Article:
Originally published by U.S. 1 PrincetonInfo.
The pandemic may have turned everyone’s world upside down, but music, like life, tends to find a way.
Three area youth organizations have faced extraordinary challenges and found solutions to keep young people involved and working toward reestablishing in-person lessons and performances. After all, music at its most basic is best enjoyed communally.
Each group works to sharpen the skills of its students. These include not only the foundations of musical practice, but also the development of more intangible qualities, like empathy, discipline, cooperation, responsibility, integrity, and empowerment. Music can be fun, certainly, but its pursuit also allows for the ability to transform. And changed lives can mold society.
Trenton Youth Orchestra (TYO), a string ensemble for high school students, was the vision of Lou Chen, established while Chen was still a sophomore at Princeton University. What began as a Saturday morning program, in which six students from Trenton Central High School were paired with university music students, gradually expanded into a group of 20 or more — enough to tackle a virtual performance of Dvorak’s “New World Symphony,” which they did over Zoom last February. For a year or more, lessons and rehearsals took place remotely. Hardly ideal, but necessary.
“Every Saturday, we did our best to recreate the magic of our in-person rehearsals,” Chen says. “Recognizing the asynchronous nature of Zoom, we focused not only on ensemble performance, as we usually do, but also on individual creation. We learned to choreograph our own dance solos, write our own monologues, and compose our own music.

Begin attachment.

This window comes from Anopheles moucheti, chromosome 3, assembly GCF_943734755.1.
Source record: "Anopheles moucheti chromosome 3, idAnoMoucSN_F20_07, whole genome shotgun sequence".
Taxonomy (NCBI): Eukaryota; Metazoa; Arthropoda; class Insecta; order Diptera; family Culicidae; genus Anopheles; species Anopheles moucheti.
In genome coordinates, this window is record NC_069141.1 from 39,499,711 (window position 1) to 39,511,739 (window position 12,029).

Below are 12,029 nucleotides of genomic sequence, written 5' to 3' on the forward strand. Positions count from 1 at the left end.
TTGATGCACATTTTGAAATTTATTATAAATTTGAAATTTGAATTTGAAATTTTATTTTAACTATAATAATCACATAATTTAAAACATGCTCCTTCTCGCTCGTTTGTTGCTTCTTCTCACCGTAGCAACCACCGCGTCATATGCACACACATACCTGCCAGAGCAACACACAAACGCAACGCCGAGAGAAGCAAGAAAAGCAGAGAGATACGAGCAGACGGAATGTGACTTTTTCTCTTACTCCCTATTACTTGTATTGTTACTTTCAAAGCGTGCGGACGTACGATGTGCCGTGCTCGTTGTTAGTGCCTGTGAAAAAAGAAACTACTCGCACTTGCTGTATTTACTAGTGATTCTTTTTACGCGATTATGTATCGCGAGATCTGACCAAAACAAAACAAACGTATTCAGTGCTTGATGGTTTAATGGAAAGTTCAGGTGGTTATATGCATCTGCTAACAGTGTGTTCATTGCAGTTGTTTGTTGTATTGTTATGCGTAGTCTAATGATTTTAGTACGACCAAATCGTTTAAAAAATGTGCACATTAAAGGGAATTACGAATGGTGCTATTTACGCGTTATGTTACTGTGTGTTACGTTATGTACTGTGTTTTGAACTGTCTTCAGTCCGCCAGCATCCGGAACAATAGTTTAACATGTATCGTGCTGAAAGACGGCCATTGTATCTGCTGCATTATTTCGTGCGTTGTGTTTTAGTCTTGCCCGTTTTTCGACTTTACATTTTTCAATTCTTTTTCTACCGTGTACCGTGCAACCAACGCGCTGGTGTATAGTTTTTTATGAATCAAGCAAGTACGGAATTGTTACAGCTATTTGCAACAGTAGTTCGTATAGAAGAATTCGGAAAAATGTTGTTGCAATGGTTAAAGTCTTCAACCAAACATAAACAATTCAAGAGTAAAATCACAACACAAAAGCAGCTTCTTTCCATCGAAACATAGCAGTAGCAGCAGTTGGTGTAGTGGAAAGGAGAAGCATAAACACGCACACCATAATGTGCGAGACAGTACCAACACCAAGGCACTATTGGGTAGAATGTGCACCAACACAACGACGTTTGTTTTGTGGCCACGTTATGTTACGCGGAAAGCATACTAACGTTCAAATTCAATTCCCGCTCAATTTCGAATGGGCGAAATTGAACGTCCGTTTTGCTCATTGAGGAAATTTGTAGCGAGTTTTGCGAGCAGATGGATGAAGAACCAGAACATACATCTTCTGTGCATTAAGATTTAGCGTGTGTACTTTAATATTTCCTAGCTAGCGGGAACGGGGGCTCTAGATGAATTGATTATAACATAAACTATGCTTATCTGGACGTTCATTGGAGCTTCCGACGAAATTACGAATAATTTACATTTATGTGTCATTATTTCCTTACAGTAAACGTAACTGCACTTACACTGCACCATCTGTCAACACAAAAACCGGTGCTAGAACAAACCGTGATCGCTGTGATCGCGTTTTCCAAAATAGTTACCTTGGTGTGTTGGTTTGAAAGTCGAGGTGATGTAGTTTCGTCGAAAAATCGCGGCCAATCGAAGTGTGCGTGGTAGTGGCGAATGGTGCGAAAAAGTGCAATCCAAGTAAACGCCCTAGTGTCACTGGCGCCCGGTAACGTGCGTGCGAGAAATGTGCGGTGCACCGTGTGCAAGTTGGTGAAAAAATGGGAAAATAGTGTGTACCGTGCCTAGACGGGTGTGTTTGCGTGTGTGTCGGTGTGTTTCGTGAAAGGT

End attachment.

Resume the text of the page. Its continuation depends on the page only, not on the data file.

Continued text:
“This summer, we hosted our end-of-year virtual showcase, ‘Music, Movement & Monologues,’ featuring performances by all four of our SMArts groups.” (SMArts = Saturday Morning Arts.)
After graduation in 2019, Chen was hired by the university as program manager of Trenton Arts at Princeton (TAP). TYO is now part of an even more ambitious enterprise, a collaborative effort of the Princeton Music Department, Lewis Center for the Arts, and Pace Center for Civic Management. The Saturday morning arts program was expanded to encompass Trenton Youth Singers, Trenton Youth Dancers, and Trenton Youth Theater. All are mostly overseen by Princeton student volunteers.
TAP has also collaborated with Princeton University Concerts for its Neighborhood Music Project (NMP), for which notable musicians are invited to meet Trenton Public School students over Zoom. Among those who have participated are cellist and pianist Sheku and Isata Kanneh-Mason, clarinetist Anthony McGill (principal clarinetist of the New York Philharmonic, formerly of the Metropolitan Opera), and saxophonist Jess Gillam.
“Neighborhood Music Project also sponsored a creative writing contest for Trenton Central High School students, asking them to reflect on the meaning of the arts during the pandemic,” Chen adds. “And in collaboration with TCHS Orchestra, we recently released a virtual performance of music from ‘Hamilton,’ featuring members of the Princeton University Department of Music playing alongside the orchestra.”
TYO is currently accepting new Saturday Morning Arts members for the upcoming school year. To learn more, visit trentonarts.princeton.edu/saturday-morning-arts.